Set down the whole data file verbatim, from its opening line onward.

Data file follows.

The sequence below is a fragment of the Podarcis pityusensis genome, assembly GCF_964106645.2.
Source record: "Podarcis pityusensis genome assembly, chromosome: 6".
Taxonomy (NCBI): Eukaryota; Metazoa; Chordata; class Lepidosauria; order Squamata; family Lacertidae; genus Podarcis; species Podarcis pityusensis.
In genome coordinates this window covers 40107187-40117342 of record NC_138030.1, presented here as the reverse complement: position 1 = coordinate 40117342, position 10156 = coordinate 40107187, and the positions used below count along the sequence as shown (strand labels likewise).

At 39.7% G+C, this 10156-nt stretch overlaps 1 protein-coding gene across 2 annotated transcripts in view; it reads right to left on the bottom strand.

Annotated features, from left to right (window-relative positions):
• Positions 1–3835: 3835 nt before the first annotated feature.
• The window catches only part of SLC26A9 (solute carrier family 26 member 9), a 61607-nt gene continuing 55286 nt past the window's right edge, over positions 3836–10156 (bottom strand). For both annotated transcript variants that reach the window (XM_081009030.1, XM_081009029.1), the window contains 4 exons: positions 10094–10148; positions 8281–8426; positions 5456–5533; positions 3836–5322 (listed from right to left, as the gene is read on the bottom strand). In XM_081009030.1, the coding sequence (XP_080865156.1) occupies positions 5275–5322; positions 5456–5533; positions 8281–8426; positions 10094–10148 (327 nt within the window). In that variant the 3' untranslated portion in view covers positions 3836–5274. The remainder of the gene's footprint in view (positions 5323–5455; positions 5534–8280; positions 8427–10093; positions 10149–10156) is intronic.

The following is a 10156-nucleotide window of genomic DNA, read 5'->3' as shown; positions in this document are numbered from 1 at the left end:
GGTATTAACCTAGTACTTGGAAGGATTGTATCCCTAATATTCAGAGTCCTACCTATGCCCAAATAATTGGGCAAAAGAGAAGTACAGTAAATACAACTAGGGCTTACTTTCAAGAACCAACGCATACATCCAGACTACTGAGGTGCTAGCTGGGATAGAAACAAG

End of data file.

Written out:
The sequence below is a fragment of the Podarcis pityusensis genome, assembly GCF_964106645.2.
Source record: "Podarcis pityusensis genome assembly, chromosome: 6".
Taxonomy (NCBI): Eukaryota; Metazoa; Chordata; class Lepidosauria; order Squamata; family Lacertidae; genus Podarcis; species Podarcis pityusensis.
In genome coordinates this window covers 40107187-40117342 of record NC_138030.1, presented here as the reverse complement: position 1 = coordinate 40117342, position 10156 = coordinate 40107187, and the positions used below count along the sequence as shown (strand labels likewise).

At 39.7% G+C, this 10156-nt stretch overlaps 1 protein-coding gene across 2 annotated transcripts in view; it reads right to left on the bottom strand.

Annotated features, from left to right (window-relative positions):
• Positions 1–3835: 3835 nt before the first annotated feature.
• The window catches only part of SLC26A9 (solute carrier family 26 member 9), a 61607-nt gene continuing 55286 nt past the window's right edge, over positions 3836–10156 (bottom strand). For both annotated transcript variants that reach the window (XM_081009030.1, XM_081009029.1), the window contains 4 exons: positions 10094–10148; positions 8281–8426; positions 5456–5533; positions 3836–5322 (listed from right to left, as the gene is read on the bottom strand). In XM_081009030.1, the coding sequence (XP_080865156.1) occupies positions 5275–5322; positions 5456–5533; positions 8281–8426; positions 10094–10148 (327 nt within the window). In that variant the 3' untranslated portion in view covers positions 3836–5274. The remainder of the gene's footprint in view (positions 5323–5455; positions 5534–8280; positions 8427–10093; positions 10149–10156) is intronic.

The following is a 10156-nucleotide window of genomic DNA, read 5'->3' as shown; positions in this document are numbered from 1 at the left end:
GGTATTAACCTAGTACTTGGAAGGATTGTATCCCTAATATTCAGAGTCCTACCTATGCCCAAATAATTGGGCAAAAGAGAAGTACAGTAAATACAACTAGGGCTTACTTTCAAGAACCAACGCATACATCCAGACTACTGAGGTGCTAGCTGGGATAGAAACAAG